Weschler & Combs Miss S&P 500 Yardstick in 2014

It’s hard for even Warren Buffett to outdo himself on occasion.

But, his soon to be successors Ted Weschler and Todd Combs have been doing an excellent job thus far.

Until 2014, that is, when the protégés of Warren Buffett underperformed the S&P 500’s 11.4% return by quite a wide margin, according to Fortune.

Out of the two, Ted Weschler had the better report card. He earned a gain of 6.7%. Todd Combs, on the other hand, saw a drop in his portfolio by 0.3%. This is the first time that the two of these gentlemen have fallen behind the large-cap index since joining the staff at Berkshire Hathaway, according to the calculations at Fortune.

Todd Combs joined Berkshire Hathaway in 2011 early in the year, and Ted Weschler joined the company early in 2012.

The biggest downfall in Ted Weschler’s portfolio was General Motors, which dropped 15% in 2014 due to a massive recall. In Combs portfolio, the biggest laggards were Chicago Bridge & Iron which dropped half of its value in 2014, as well as Viacom, which fell by 14%, estimates Fortune.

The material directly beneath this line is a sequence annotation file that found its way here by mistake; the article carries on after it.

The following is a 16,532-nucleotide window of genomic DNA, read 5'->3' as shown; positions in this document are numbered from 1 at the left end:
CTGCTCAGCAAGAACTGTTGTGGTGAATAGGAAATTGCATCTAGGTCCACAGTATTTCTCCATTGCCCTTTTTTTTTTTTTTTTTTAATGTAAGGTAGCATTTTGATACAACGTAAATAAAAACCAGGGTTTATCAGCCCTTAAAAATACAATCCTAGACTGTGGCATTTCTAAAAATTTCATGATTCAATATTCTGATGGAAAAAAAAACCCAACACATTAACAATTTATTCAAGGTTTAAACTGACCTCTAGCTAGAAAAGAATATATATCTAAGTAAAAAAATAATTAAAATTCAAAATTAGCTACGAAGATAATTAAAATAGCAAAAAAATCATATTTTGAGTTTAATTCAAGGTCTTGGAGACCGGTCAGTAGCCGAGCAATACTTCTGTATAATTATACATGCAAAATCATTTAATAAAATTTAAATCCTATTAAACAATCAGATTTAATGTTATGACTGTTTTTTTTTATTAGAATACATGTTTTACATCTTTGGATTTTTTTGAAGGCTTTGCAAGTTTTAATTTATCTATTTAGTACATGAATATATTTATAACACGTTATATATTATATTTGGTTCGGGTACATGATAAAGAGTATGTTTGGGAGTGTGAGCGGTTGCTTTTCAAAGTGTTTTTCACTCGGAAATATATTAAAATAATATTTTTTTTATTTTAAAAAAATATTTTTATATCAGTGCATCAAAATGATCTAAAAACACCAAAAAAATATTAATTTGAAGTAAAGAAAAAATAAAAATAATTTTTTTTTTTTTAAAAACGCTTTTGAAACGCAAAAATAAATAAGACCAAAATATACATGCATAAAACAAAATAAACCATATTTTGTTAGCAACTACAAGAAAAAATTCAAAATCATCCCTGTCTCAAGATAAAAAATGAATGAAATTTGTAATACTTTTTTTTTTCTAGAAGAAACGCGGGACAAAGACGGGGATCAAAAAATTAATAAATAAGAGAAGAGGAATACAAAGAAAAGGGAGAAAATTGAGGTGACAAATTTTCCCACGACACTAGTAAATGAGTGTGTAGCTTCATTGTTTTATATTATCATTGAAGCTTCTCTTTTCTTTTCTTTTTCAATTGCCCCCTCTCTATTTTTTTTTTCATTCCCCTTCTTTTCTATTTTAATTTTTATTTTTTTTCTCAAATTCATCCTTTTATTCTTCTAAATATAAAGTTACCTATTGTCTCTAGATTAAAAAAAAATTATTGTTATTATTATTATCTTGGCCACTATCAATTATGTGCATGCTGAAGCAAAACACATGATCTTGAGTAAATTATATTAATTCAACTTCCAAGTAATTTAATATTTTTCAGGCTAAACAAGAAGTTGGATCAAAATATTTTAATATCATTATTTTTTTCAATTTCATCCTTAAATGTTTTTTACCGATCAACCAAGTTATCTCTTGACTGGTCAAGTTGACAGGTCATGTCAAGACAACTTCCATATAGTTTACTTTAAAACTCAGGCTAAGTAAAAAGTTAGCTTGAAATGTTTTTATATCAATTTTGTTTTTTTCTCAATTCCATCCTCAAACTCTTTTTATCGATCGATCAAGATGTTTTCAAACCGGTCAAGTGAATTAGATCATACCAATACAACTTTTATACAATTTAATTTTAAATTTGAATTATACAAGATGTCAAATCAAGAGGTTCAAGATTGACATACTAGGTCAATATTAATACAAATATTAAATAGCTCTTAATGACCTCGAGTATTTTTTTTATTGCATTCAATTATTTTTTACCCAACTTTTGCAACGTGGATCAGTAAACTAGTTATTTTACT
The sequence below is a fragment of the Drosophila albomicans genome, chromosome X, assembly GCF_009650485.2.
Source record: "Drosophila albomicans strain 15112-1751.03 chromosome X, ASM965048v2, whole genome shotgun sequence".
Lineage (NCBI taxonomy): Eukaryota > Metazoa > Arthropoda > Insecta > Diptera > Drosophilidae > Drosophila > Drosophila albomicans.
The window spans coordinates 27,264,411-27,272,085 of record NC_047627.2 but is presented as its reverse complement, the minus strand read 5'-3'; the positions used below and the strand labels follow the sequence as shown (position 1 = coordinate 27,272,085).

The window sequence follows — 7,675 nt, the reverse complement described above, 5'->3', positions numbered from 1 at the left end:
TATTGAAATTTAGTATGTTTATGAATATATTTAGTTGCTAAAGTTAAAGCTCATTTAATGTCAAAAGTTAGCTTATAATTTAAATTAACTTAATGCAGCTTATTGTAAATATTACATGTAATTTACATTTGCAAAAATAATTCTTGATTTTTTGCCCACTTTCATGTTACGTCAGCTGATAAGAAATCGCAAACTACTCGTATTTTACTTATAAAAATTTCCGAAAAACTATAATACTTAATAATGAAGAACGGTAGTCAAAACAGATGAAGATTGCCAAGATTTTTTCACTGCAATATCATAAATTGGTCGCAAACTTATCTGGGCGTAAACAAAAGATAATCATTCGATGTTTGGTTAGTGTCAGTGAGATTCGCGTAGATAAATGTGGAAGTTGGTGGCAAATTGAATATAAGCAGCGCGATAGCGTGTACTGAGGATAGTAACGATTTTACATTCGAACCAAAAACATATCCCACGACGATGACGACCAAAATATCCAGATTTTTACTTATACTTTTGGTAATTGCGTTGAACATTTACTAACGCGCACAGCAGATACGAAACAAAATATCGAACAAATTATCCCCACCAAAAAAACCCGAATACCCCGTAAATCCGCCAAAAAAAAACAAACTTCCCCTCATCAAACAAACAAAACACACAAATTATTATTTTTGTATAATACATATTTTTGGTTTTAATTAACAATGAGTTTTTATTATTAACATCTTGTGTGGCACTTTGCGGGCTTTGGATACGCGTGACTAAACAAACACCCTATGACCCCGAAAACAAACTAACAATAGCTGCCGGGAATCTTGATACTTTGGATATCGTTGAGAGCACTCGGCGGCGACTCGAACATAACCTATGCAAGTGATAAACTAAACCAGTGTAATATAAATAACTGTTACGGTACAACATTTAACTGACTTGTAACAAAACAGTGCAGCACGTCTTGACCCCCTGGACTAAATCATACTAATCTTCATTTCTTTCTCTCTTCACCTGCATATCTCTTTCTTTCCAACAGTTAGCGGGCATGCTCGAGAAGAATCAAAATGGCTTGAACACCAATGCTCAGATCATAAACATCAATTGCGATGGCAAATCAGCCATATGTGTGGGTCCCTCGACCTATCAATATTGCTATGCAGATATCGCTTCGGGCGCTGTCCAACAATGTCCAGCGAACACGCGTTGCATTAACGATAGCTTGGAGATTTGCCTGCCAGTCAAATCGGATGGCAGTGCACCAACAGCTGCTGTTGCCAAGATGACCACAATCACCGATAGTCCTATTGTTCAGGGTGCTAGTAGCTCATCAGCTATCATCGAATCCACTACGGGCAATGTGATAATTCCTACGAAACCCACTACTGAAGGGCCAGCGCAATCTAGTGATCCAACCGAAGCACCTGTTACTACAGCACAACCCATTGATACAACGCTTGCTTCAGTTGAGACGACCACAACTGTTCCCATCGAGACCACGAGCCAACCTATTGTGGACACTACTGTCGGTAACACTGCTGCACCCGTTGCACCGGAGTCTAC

This drop in value is a major reversal when compared to 2013, when the pair not only beat the S&P 500, but even beat Warren Buffett, their mentor.

“In a year in which most equity managers found it impossible to outperform the S&P 500, both Todd Combs and Ted Weschler handily did so,” said Warren Buffett in February 2014 in his annual letter to shareholders.

“I must again confess that their investments outperformed mine. (Charlie says I should add “by a lot.”) If such humiliating comparisons continue, I’ll have no choice but to cease talking about them,” added Buffett.

Even so, having one bad year for Weschler and Combs will not likely cause Warren Buffett to lose any sleep at night. In the past, Buffett has even said that he’s not going to get involved in their investment decisions the majority of the time, and he doesn’t even often have an idea of what they are doing.

“They’ve bought things I wouldn’t buy, I’ve bought things that they wouldn’t,” said the 84-year-old investing magnate in 2013 at the shareholders meeting.

Investors could certainly get a bigger picture of how the two did against the broader investment holdings at Berkshire Hathaway once the 2014 corporate results are released.

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